Yet none of this work, sensible as it is, has been enough. Bretton Woods was intended to launch the world on a path of cooperation, economic integration, and accelerated economic development. After the fall of the Soviet Union in 1991, it appeared to be the path the world would follow. This is no longer the case. Fundamental changes are needed if hope for a better world is to be renewed. The fault here lies not with the IMF or, for that matter, the other international financial institutions (IFIs), but with their masters, especially the long-dominant high-income countries.

As Harvard’s Lawrence Summers and N. K. Singh, former chairman of India’s Fifteenth Finance Commission, note in an April 2024 piece for Project Syndicate, “Higher interest rates have left developing countries crushed by debt, and half the poorest economies haven’t recovered to where they were before the pandemic. Growth is weak across large swaths of the world, and inflation remains persistently high. And behind it all, the thermometer keeps inching up.”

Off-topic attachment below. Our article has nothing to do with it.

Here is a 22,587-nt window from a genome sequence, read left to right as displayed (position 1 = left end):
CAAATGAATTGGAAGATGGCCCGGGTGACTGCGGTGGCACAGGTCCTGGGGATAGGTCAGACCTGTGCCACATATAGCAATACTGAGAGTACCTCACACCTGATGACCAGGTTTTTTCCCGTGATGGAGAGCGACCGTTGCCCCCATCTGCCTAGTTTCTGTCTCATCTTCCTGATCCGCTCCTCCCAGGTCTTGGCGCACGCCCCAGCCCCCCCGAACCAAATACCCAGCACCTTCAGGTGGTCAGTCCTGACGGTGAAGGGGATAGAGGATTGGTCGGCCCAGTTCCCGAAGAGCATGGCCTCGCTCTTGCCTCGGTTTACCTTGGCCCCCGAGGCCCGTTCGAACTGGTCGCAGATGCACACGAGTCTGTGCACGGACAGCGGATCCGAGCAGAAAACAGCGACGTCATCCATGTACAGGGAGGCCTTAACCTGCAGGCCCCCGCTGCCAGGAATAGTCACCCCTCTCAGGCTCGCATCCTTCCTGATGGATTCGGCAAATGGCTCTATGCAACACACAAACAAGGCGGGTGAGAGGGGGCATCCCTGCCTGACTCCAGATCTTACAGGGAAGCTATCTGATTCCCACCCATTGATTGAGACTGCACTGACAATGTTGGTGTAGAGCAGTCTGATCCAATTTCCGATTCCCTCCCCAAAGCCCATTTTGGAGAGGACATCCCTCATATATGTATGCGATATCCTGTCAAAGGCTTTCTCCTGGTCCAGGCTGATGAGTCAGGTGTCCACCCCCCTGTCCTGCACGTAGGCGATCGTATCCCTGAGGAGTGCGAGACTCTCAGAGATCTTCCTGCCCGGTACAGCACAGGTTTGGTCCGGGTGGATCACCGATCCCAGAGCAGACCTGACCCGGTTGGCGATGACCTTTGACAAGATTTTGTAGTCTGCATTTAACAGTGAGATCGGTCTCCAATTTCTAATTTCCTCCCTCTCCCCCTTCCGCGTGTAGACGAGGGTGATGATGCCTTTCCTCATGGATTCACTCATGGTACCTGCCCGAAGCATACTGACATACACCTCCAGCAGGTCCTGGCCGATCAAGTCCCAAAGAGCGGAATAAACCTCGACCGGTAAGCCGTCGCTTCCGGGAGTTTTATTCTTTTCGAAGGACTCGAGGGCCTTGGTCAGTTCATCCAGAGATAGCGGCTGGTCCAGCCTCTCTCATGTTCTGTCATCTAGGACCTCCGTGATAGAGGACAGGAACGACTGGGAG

The agenda for making the IMF and the broader universe of IFIs work better has four vital elements. They will be difficult to achieve. But the time for half measures is over.

First, dealing with unserviceable debt overhangs must be radically improved. The need to coordinate traditional official lenders organized in the Paris Club, Chinese institutions, and private lenders presents novel difficulties. It is widely agreed that the Group of Twenty common framework for debt relief is not doing enough to help poor countries. How can it, when, as Summers and Singh note, “rising interest rates and bond and loan repayments meant that nearly $200 billion flowed out of developing countries to private creditors in 2023, completely dwarfing the increased financing from IFIs”? The world’s poor countries cannot manage the risks imposed by higher interest rates in high-income countries. As Anne O. Krueger, then the IMF first deputy managing director, rightly argued back in 2002, the world needs a sovereign debt restructuring mechanism. It did then. It needs one even more today.